AFP – Fresh attacks claimed the lives of four more members of Afghanistan’s fledgling security forces as officials said Tuesday a dozen more insurgents were killed in various clashes.
The latest unrest, daily fare in a growing insurgency, came as the German foreign minister met President Hamid Karzai for talks likely to touch on a Taliban suicide bombing that killed three German soldiers at the weekend.
In one of the new attacks, two Afghan soldiers were killed when a bomb struck their vehicle in the eastern province of Khost, army commander General Sami ul-Haq Badar told AFP. Another was wounded.
A district chief in the southern province of Kandahar said meanwhile that a policeman was killed in fighting that erupted overnight after Taliban fighters attacked a police checkpost.
Ten of the attackers were also killed in the battle in Zhari district, said the official, named only Khairuddin. The claim could not be independently verified.
In nearby Kandahar city on Tuesday a remote-controlled bomb killed a border policeman and wounded three more, border police chief General Abdur Razeq said. Three civilians were wounded.
Separately Taliban-led insurgents attacked another police check post early Tuesday in the eastern province of Paktia and two were killed, provincial police chief Abdul Rahman Sarjang said.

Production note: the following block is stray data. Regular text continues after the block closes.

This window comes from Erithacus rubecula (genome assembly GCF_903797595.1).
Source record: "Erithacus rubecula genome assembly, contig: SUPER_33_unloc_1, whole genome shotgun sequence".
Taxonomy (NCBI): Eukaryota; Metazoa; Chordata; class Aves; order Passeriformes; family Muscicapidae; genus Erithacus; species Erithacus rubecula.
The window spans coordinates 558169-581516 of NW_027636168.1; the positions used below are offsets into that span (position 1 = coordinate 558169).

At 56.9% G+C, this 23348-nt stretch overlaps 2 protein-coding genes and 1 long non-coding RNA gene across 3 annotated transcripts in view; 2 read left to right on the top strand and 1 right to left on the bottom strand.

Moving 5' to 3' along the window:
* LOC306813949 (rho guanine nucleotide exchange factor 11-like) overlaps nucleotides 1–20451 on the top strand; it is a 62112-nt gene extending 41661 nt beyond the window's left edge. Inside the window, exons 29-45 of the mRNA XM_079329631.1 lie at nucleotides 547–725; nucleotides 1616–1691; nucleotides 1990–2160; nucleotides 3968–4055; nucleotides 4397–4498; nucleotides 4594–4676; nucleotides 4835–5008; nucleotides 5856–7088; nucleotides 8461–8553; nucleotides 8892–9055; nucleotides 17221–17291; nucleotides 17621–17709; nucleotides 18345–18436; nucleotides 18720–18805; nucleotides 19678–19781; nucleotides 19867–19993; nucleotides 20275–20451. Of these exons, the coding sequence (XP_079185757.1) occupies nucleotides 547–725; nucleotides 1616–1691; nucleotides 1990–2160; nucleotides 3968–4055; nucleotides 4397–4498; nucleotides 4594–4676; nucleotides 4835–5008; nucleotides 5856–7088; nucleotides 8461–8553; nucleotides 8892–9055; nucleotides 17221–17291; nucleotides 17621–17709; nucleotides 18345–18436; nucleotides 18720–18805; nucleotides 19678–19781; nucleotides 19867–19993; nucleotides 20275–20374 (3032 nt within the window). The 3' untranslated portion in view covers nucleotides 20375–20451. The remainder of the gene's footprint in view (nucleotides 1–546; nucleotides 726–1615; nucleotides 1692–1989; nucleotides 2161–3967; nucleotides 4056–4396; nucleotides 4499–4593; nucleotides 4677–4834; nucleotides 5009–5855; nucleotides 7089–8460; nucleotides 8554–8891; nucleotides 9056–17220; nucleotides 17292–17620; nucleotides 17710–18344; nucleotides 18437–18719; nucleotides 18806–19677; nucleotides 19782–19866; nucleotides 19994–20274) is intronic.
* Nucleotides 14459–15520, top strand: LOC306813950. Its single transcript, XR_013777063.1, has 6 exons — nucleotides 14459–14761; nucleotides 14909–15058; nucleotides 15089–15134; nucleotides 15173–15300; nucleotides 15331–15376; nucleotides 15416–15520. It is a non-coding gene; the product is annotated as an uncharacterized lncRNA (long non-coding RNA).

“Their bodies were recovered,” the police commander said.
Afghanistan’s security forces, being rebuilt with international assistance after the destruction of decades of war, are on the frontline of the insurgency, suffering regular attacks.
More than 150 members of the forces have been killed in attacks this year, according to a rough AFP tally.
Around 60 foreign troops involved in the international mission to put Afghanistan on its feet and defeat insurgents have also lost their lives, including three German soldiers killed in a suicide bombing in the northern city of Kunduz on Saturday.
German Foreign Minister Frank-Walter Steinmeier visited the small town before travelling to Kabul for talks with Karzai.
Germany has around 3,000 soldiers in Afghanistan, operating largely in the north of the country which sees less violence than the south.
It has reaffirmed its commitment to the troubled country after the weekend attack but resisted calls to send its soldiers to the south, where the fighting is most intense and British, Canadian, Dutch and US troops are under pressure.